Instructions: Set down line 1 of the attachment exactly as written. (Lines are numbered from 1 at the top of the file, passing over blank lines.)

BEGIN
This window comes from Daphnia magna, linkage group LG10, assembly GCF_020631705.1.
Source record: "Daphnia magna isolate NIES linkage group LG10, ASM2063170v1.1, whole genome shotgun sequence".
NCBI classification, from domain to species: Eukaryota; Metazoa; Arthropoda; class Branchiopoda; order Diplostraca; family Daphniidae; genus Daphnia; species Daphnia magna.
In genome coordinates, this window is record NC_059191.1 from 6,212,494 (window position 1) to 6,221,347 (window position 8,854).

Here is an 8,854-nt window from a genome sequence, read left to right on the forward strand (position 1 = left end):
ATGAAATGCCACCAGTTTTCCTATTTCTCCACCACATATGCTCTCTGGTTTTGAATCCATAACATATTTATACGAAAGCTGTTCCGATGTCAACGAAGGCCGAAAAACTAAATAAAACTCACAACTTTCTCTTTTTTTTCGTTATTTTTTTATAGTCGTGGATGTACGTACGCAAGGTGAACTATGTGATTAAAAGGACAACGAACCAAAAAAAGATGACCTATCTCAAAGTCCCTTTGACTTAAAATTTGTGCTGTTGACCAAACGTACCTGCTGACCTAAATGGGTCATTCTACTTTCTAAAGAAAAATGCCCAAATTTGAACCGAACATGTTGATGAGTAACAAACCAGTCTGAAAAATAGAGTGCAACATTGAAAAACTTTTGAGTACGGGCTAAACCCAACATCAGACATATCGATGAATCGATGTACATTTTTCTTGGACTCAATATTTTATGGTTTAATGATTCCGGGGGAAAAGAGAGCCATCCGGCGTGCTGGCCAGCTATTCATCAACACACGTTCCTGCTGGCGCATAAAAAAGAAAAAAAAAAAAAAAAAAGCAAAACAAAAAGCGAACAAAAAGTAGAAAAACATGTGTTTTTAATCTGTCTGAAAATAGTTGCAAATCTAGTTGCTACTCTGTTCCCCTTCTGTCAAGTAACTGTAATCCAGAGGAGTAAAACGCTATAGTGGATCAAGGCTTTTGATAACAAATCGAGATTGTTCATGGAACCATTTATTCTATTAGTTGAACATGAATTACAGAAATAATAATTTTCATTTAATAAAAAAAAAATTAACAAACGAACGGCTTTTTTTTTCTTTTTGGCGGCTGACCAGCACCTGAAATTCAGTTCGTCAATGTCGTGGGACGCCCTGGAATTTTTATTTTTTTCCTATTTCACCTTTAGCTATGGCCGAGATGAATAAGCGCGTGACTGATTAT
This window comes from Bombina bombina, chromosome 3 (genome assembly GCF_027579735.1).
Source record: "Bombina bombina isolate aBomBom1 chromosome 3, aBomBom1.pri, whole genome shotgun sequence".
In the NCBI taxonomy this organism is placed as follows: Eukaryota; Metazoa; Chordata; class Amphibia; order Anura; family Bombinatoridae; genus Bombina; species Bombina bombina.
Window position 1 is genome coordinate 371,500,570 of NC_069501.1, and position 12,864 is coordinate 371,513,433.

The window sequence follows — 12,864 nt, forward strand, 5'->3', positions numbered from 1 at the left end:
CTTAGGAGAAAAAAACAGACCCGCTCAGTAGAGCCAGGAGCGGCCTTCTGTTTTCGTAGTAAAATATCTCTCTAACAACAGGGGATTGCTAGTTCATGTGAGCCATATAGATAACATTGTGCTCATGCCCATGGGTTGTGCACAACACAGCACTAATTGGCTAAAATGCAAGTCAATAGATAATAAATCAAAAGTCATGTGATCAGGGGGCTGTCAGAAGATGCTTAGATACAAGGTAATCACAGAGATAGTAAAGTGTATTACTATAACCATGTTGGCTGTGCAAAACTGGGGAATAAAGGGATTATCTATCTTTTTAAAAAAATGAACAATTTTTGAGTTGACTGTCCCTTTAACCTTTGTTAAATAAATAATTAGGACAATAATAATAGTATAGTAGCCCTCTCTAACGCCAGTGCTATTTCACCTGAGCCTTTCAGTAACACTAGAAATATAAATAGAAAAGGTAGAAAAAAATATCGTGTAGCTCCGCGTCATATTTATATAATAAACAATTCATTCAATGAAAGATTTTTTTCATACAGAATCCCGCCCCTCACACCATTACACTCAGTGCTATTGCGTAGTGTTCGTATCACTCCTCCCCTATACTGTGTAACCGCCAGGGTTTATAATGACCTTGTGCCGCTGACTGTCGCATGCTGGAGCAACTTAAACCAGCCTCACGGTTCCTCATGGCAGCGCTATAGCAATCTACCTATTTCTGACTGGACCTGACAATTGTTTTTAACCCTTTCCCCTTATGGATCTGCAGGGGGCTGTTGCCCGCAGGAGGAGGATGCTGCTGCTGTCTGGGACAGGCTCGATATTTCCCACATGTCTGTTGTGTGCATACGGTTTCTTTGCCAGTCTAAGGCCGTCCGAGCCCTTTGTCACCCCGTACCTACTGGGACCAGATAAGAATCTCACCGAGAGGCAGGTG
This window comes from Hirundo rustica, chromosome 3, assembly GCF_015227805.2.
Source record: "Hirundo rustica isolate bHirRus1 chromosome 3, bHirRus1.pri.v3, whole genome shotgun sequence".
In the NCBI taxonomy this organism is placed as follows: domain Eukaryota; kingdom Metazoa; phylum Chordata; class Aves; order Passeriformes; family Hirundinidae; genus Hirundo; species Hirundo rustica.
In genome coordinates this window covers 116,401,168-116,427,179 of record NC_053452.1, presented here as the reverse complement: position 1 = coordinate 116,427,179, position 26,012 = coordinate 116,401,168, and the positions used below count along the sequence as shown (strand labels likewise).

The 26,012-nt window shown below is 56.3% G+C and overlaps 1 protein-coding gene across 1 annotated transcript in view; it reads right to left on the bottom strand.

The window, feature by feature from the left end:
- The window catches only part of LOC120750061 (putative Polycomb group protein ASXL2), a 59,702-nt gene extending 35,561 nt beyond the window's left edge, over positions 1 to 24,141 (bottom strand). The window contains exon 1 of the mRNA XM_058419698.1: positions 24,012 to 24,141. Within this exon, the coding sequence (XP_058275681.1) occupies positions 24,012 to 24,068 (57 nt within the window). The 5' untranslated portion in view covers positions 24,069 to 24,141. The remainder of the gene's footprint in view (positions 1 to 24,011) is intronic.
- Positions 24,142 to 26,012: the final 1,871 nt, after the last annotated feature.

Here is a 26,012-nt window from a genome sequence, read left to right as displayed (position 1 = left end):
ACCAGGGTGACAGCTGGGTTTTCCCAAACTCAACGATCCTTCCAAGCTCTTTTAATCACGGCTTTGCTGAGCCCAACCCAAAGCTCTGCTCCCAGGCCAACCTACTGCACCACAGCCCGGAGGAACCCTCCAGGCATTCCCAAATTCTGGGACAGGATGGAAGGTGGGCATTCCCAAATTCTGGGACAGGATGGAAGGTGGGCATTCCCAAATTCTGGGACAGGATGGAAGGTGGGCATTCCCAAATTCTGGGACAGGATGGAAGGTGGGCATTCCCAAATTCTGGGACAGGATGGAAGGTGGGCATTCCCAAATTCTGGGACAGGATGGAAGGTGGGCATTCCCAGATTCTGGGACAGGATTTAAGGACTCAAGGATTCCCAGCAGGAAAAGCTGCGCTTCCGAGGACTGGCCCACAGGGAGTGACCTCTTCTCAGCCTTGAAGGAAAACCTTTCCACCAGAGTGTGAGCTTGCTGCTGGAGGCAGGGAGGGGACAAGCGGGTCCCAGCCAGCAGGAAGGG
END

This window comes from Daphnia magna, linkage group LG10, assembly GCF_020631705.1.